34. They thought that the proper course was to give leave to amend the petition by adding the trustee as co-petitioner and otherwise the receiving order would be discharged.

35. Williams on Bankruptcy, 17th Edition says at page 49:

A bare trustee can petition, but the cestui que trust, unless under disability, must join, on the ground that the Court always requires the oath, not only of the person to whom the debt was legally due that he had not been paid, but also of any beneficial owner capable of receiving or releasing the debt.

36. The question of amendment is dealt with at pages 489-490 in the commentary to Section 109 of the Bankruptcy Act of 1914.

37. The same position is reiterated on Mullah's Law of Insolvency, 2nd Edition, page 156. The position regarding amendment is thus summarised at page 166:

If the effect of the amendment is to introduce creditors as petitioning creditors who could not themselves present a petition after three months have elapsed or to put it differently, if its effect is to introduce a debt which after the same period has elspsed would not be a debt upon which the petition could be founded, then the Courts will not give leave to amend. But if on the contrary, within that period a debt has been made the ground of the petition and it afterwards becomes desirable to add another party, the case stands on an entirely different footing.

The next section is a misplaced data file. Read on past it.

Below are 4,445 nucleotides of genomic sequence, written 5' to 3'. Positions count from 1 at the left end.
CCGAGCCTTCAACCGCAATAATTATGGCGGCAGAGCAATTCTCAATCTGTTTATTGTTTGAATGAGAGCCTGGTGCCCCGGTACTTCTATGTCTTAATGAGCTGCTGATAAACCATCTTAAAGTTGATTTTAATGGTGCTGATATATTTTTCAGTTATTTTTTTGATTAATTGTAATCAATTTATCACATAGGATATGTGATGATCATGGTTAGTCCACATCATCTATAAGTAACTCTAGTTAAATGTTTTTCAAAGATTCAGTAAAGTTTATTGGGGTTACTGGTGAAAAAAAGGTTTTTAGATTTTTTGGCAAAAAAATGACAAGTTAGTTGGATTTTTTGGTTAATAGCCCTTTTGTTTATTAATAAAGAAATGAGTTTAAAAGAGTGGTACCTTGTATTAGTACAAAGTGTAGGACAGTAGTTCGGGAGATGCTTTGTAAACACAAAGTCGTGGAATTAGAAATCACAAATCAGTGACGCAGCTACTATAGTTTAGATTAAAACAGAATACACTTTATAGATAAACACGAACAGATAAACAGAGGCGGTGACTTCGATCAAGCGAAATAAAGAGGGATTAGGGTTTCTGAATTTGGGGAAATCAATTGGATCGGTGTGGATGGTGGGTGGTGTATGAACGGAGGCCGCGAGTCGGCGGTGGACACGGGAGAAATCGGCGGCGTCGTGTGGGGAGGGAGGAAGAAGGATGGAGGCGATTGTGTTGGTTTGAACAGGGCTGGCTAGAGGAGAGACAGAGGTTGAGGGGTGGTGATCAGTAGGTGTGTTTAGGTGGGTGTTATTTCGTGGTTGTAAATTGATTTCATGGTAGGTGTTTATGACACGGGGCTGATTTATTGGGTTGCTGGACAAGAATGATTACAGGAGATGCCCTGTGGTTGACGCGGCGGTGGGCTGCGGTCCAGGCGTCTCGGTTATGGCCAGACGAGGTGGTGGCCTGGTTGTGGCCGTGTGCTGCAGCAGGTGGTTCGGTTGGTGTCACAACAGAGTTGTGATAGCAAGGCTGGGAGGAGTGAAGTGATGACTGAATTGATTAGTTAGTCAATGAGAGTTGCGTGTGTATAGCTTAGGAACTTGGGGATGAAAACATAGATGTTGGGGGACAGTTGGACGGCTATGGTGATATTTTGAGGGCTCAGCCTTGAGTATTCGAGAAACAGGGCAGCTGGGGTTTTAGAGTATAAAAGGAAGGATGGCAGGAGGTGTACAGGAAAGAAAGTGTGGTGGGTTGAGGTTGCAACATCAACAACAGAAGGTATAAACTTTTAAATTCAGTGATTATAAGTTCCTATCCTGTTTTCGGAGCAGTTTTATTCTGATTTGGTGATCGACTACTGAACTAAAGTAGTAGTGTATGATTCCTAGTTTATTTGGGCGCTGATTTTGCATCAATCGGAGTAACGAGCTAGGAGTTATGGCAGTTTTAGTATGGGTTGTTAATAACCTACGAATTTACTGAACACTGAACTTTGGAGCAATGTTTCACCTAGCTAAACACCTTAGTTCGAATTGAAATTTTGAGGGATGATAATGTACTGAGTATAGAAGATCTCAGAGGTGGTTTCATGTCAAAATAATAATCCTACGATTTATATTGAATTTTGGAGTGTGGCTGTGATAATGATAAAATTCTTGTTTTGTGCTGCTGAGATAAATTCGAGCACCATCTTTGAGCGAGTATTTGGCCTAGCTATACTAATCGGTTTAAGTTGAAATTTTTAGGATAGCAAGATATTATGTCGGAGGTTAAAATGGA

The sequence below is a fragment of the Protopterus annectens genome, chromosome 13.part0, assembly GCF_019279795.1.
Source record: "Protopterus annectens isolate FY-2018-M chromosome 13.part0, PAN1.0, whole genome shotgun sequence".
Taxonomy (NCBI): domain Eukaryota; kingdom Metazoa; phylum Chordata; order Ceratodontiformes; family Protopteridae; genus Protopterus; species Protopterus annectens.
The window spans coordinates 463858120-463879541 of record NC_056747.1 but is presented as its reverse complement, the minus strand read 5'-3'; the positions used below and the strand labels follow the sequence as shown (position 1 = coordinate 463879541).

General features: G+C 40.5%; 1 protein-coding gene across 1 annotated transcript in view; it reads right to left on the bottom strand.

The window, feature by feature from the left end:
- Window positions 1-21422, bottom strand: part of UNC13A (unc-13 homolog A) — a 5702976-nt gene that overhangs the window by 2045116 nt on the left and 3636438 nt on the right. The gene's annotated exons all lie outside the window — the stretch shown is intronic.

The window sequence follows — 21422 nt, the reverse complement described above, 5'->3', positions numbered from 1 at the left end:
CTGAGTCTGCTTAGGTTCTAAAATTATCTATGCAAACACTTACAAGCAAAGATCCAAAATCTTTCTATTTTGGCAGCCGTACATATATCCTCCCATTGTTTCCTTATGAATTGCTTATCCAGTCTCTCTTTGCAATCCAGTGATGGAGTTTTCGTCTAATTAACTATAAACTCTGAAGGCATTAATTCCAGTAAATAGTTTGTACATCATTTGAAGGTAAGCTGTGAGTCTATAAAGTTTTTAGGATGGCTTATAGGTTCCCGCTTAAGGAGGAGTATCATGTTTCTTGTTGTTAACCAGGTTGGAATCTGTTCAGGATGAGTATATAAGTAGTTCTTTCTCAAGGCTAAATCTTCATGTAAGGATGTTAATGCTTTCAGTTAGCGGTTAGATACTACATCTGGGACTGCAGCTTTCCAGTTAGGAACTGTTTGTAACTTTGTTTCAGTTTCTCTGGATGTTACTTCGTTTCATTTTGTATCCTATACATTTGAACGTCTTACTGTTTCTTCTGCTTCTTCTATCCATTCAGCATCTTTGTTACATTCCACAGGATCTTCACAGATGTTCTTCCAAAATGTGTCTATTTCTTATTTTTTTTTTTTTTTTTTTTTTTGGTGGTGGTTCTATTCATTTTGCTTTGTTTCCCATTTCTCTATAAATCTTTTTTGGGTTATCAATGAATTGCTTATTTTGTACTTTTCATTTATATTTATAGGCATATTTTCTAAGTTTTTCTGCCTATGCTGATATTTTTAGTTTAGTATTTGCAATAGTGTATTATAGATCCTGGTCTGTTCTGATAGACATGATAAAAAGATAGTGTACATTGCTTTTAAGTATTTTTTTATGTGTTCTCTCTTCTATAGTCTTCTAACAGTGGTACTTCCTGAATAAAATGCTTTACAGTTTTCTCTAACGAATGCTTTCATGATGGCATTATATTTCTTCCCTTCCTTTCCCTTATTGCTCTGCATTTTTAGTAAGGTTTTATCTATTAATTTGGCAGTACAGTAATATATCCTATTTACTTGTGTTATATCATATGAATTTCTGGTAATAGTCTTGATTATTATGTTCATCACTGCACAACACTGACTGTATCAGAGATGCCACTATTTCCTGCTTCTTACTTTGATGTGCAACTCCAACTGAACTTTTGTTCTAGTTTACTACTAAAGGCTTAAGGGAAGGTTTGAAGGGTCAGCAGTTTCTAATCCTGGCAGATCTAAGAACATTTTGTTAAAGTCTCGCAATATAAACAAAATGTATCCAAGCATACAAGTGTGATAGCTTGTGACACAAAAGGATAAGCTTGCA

38. The authorities cited are: Chockalinga Chettiar v. Muthia Chettiar : (1938)2MLJ390 and Karuppia v. Veerabadra : AIR1951Mad456 .

39. In Chockalinga Chettiar v. Muthia Chettiar : (1938)2MLJ390 , the insolvency petition was presented on 24th November, 1930 by a person, who claimed to be the sole creditor of the debtor for Rs. 16,000 odd. But actually on that date an arbitration enquiry was pending between the petitioner and a third party who claimed an interest in the debt. By an award made four days later the petitioner became solely entitled to the debt. He wanted to amend the petition by alleging that fact. The District Judge allowed the amendment. The debtor appealed. Venkatasubba Rao and Abdul Rahman, JJ., discussed the cases cited by me and held that the Court had power to allow the amendment, by adding that the inchoate right which the petitioner had previous to the petition became-perfected by virtue of the award delivered four days later.